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Dietary Approaches to Autistic Spectrum Disorders - Latest Evidence and Best Practice

FAB Research and Food for the Brain

Web URL: View this video on Vimeo (you will receive the password when you join as an Associate Member)

Start Date: 28 January 2021

End Date: 28 January 2021

Duration 90 minutes

Dietary Approaches to Autistic Spectrum Disorders:

Latest Evidence and Best Practice 

Autistic Spectrum Disorders (ASD) are among the most common neurodevelopmental conditions identified in children, and increasingly in adults too.

ASD is defined in terms of specific patterns of behaviour and social communication, but strengths and difficulties vary substantially between individuals with this diagnosis – partly owing to overlaps with other conditions affecting mood, behaviour and cognition (including ADHD, dyspraxia, dyslexia and anxiety disorders among many others).

Both dietary issues (such as restricted or selective eating and food allergies or intolerances) and gut and digestive difficulties are unusually common in ASD individuals. Ensuring good nutrition can sometimes be a challenge for these reasons, particularly if the individual’s needs and preferences may differ significantly from those of family, friends or peer groups, and the wider food environment.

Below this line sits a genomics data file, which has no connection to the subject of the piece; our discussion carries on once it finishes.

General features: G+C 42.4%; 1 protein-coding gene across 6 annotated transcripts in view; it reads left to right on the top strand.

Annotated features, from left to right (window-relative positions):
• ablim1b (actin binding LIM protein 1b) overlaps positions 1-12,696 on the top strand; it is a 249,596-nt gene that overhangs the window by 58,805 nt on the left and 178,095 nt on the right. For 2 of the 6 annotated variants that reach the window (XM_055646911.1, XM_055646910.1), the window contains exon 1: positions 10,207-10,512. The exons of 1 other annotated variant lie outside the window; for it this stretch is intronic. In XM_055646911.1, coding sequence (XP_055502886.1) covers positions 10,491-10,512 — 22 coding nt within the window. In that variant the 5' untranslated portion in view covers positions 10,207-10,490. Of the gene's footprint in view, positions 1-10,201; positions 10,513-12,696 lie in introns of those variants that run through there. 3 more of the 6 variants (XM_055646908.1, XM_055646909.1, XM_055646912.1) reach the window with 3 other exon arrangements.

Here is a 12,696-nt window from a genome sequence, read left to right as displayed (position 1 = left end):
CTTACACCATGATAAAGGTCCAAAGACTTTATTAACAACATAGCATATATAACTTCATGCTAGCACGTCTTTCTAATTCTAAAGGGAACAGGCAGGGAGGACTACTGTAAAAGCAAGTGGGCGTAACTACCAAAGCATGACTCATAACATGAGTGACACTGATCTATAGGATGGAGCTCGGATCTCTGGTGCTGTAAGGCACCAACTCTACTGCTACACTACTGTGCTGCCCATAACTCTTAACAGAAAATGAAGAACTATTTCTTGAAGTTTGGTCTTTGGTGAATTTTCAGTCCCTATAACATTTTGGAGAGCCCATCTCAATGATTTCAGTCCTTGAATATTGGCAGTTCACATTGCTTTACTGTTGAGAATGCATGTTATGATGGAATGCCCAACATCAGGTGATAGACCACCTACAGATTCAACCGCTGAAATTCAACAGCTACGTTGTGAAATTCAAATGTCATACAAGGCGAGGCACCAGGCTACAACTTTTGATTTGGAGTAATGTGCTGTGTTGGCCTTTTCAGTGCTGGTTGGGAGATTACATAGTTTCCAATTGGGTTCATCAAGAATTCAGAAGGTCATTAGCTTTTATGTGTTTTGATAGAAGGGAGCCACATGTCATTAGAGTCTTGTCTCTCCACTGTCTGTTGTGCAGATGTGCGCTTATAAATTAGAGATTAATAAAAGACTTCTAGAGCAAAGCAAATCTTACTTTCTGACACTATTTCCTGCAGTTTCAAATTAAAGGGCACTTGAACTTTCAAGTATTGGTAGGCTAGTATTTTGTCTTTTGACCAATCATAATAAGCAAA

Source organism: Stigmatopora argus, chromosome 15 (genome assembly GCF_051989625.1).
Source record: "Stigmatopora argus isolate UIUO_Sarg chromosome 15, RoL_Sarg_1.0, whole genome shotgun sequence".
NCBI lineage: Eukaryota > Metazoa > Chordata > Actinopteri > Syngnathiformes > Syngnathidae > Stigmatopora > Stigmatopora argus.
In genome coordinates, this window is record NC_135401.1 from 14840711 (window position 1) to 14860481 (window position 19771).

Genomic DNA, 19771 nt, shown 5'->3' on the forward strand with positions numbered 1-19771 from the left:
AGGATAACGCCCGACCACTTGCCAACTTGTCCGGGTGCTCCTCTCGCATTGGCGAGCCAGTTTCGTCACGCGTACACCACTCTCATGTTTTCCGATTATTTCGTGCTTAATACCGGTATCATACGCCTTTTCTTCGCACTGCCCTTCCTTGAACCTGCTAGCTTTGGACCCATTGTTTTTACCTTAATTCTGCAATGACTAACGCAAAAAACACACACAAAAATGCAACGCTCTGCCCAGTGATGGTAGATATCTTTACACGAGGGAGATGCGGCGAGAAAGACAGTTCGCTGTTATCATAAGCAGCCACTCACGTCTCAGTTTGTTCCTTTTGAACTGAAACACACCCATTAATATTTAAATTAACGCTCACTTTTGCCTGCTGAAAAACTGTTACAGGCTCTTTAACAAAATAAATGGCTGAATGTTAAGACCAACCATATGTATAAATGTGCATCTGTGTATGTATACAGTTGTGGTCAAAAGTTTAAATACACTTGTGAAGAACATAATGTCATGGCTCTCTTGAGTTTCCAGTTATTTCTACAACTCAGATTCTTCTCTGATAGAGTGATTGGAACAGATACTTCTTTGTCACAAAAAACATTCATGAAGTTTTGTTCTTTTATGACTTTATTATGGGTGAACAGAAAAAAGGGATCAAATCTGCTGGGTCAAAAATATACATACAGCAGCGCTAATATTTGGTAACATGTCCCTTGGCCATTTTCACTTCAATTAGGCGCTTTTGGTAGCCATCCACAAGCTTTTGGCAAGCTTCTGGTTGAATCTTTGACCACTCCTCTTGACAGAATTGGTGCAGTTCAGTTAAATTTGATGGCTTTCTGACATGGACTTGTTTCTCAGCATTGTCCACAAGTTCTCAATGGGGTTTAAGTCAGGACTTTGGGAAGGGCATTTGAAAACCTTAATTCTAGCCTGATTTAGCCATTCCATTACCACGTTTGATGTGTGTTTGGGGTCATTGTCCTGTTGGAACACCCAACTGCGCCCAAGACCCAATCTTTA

The issue of whether dietary interventions (including supplements) can help in the management of ‘ASD symptoms’ as such remains a controversial one, despite increasing evidence for the profound interconnections between the gut, immune system and brain.

What is clear is that many dietary and nutritional issues are relevant to the difficulties that many ASD individuals experience with mood, perception, cognition or behaviour - including stress management, anxiety and sleep.

Webinar attendees will gain: 

A summary of key findings from the latest research into how nutrition and diet are relevant to ASD and related conditions, covering issues such as
  • the roles of sugar and dietary fibre - and therefore 'ultra-processed' foods - in mental and body health and development
  • the negative effects of some common food additives in gut, immune and brain health;
  • dietary fats, key vitamins, minerals and other micronutrients
  • the potential benefits - and risks - of both common dietary patterns and specific nutritional interventions, including ‘exclusion diets’.
An understanding of how this evidence can be used in simple, practical and effective ways to improve diet and nutrition in children and adults with ASD.